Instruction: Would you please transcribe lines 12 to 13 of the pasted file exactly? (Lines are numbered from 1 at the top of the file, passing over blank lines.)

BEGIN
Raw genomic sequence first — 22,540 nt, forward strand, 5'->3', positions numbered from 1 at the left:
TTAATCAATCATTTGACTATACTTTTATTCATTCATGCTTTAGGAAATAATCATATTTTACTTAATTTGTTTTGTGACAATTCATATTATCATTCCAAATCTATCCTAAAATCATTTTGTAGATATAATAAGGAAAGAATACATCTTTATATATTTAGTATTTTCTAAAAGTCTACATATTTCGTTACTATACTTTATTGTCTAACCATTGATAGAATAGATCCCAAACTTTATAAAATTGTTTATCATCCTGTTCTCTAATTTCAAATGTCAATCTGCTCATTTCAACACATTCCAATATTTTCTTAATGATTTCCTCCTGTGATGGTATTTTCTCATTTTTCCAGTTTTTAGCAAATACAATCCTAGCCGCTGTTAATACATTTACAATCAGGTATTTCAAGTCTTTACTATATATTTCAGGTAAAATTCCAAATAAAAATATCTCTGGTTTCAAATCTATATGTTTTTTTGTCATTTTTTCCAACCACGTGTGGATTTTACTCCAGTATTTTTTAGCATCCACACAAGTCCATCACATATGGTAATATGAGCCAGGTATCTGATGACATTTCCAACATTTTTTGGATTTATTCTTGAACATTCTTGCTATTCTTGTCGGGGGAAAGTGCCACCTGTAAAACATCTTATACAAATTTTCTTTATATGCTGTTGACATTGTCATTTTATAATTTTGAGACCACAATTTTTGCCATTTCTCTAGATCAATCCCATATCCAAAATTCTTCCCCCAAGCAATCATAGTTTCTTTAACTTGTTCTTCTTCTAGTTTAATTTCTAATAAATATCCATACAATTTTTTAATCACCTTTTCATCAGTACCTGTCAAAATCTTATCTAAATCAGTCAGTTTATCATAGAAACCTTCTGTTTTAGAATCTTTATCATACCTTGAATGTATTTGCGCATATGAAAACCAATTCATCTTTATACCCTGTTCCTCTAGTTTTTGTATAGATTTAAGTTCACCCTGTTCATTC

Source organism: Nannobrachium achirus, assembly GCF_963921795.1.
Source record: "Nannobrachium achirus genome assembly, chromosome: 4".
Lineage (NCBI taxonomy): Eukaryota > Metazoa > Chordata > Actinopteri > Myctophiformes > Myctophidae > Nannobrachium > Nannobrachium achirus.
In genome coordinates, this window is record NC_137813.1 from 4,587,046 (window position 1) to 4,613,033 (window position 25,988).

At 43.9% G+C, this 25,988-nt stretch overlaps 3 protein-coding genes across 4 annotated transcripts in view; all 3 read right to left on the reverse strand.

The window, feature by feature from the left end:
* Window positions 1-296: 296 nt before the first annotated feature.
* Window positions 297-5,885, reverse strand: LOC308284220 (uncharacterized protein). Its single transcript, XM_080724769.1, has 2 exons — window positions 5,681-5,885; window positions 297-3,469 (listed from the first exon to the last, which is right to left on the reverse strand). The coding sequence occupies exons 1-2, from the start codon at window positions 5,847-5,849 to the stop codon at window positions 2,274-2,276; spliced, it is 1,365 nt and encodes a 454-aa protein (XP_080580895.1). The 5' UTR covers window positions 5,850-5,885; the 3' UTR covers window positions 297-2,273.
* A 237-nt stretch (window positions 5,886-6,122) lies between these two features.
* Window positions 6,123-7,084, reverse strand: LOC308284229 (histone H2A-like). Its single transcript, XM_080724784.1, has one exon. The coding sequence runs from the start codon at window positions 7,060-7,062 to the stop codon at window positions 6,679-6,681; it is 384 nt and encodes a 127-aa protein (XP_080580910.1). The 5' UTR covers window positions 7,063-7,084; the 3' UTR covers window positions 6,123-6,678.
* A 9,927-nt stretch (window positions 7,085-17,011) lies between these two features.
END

* Window positions 6,123-7,084, reverse strand: LOC308284229 (histone H2A-like). Its single transcript, XM_080724784.1, has one exon. The coding sequence runs from the start codon at window positions 7,060-7,062 to the stop codon at window positions 6,679-6,681; it is 384 nt and encodes a 127-aa protein (XP_080580910.1). The 5' UTR covers window positions 7,063-7,084; the 3' UTR covers window positions 6,123-6,678.
* A 9,927-nt stretch (window positions 7,085-17,011) lies between these two features.